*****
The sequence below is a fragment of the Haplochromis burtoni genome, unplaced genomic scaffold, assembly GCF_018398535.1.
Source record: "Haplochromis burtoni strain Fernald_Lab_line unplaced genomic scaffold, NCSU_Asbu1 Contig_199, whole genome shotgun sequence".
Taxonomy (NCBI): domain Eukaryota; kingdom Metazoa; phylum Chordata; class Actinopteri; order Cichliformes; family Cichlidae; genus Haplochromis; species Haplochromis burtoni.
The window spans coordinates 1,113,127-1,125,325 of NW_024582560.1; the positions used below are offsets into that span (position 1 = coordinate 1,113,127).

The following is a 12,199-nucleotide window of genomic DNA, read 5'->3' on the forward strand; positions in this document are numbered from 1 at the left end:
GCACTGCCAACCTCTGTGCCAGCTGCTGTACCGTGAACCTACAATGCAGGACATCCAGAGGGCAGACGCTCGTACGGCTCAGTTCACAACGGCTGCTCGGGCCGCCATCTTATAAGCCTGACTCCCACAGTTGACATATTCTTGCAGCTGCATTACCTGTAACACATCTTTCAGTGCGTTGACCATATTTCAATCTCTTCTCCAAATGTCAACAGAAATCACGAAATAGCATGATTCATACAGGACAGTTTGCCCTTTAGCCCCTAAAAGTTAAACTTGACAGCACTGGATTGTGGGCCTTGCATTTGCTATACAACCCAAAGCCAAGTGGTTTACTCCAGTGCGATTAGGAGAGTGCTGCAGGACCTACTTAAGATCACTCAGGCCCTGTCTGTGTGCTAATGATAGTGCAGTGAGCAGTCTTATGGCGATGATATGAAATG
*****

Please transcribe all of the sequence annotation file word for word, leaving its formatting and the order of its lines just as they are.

The sequence below is a fragment of the Haplochromis burtoni genome, unplaced genomic scaffold, assembly GCF_018398535.1.
Source record: "Haplochromis burtoni strain Fernald_Lab_line unplaced genomic scaffold, NCSU_Asbu1 Contig_199, whole genome shotgun sequence".
Taxonomy (NCBI): domain Eukaryota; kingdom Metazoa; phylum Chordata; class Actinopteri; order Cichliformes; family Cichlidae; genus Haplochromis; species Haplochromis burtoni.
The window spans coordinates 1,113,127-1,125,325 of NW_024582560.1; the positions used below are offsets into that span (position 1 = coordinate 1,113,127).

The following is a 12,199-nucleotide window of genomic DNA, read 5'->3' on the forward strand; positions in this document are numbered from 1 at the left end:
GCACTGCCAACCTCTGTGCCAGCTGCTGTACCGTGAACCTACAATGCAGGACATCCAGAGGGCAGACGCTCGTACGGCTCAGTTCACAACGGCTGCTCGGGCCGCCATCTTATAAGCCTGACTCCCACAGTTGACATATTCTTGCAGCTGCATTACCTGTAACACATCTTTCAGTGCGTTGACCATATTTCAATCTCTTCTCCAAATGTCAACAGAAATCACGAAATAGCATGATTCATACAGGACAGTTTGCCCTTTAGCCCCTAAAAGTTAAACTTGACAGCACTGGATTGTGGGCCTTGCATTTGCTATACAACCCAAAGCCAAGTGGTTTACTCCAGTGCGATTAGGAGAGTGCTGCAGGACCTACTTAAGATCACTCAGGCCCTGTCTGTGTGCTAATGATAGTGCAGTGAGCAGTCTTATGGCGATGATATGAAATG